A cat-loving anthrozoologist probes “the cat's true nature.”
Bradshaw (Dog Sense: How the New Science of Dog Behavior Can Make You a Better Friend to Your Pet, 2011) worries about the future of domestic cats, “the most popular pet in the world today.” Until recently, their tendency to hunt small prey, such as mice and snakes, has added to their value for homeowners, overshadowing their predatory behavior toward small animals and birds. Not so today, as the decline of wild species has become an increasing concern. Historically, dogs and cats have been valued for different qualities, and their paths to domestication were also different. Dogs evolved from relatively tame wolves that lived in packs. They readily worked in tandem with humans as hunters, herders and guard dogs. Cats evolved from solitary, wild cats that defended their own territories. The author traces their domestication to the Middle East and the agrarian revolution. As grains were stored, house mice evolved to take advantage of the food supply, and cats were attracted by the opportunity to hunt the mice. They were valued as exterminators, but their kittens were adopted as pets. Bradshaw contends that although urban house cats are affectionate and can appear more independent and easier to manage, owners frequently do not pay sufficient attention to their socialization. While dogs befriend unrelated dogs, cats do not; therefore, the author suggests that, if possible, two cats from the same litter be placed together. Since their access to the outdoors is being increasingly restricted and, in urban environments, cats are no longer needed to control mice, it is important to provide them with companionship and an enriched play environment.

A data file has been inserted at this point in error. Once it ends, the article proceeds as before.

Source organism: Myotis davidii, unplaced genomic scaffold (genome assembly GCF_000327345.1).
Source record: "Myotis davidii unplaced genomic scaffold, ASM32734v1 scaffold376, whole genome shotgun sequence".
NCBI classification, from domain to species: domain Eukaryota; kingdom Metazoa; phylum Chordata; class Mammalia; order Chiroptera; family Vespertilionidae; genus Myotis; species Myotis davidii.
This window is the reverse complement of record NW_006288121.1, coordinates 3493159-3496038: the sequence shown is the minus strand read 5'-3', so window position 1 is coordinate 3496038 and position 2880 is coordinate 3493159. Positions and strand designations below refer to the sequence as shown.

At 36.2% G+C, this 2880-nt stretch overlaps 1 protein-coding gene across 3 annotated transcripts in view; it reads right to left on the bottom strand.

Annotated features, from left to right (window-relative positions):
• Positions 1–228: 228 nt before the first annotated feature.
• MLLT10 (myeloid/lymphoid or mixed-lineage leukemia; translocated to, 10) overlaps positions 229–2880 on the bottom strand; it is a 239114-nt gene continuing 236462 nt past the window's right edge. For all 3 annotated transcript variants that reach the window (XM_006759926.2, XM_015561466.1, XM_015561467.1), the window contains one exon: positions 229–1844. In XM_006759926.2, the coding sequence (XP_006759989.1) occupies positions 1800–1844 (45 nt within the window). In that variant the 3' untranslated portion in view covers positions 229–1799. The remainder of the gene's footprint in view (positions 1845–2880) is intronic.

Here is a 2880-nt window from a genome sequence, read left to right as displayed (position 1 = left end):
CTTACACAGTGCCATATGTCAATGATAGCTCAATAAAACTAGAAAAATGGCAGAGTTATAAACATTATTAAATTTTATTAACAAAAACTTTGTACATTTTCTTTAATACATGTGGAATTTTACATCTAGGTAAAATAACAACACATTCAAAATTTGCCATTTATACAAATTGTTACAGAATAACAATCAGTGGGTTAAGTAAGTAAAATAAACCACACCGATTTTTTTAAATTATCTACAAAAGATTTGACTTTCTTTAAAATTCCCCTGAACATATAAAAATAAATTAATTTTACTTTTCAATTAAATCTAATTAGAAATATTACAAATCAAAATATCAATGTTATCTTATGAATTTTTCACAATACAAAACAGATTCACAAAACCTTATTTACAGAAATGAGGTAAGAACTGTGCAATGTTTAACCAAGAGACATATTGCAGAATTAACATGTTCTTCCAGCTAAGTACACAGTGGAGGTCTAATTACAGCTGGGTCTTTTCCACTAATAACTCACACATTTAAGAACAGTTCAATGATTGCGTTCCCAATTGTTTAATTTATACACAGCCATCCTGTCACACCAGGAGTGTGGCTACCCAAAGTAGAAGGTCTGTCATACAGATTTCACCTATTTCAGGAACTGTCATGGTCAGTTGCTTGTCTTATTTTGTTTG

A useful guide to help cat lovers better understand their elusive pets.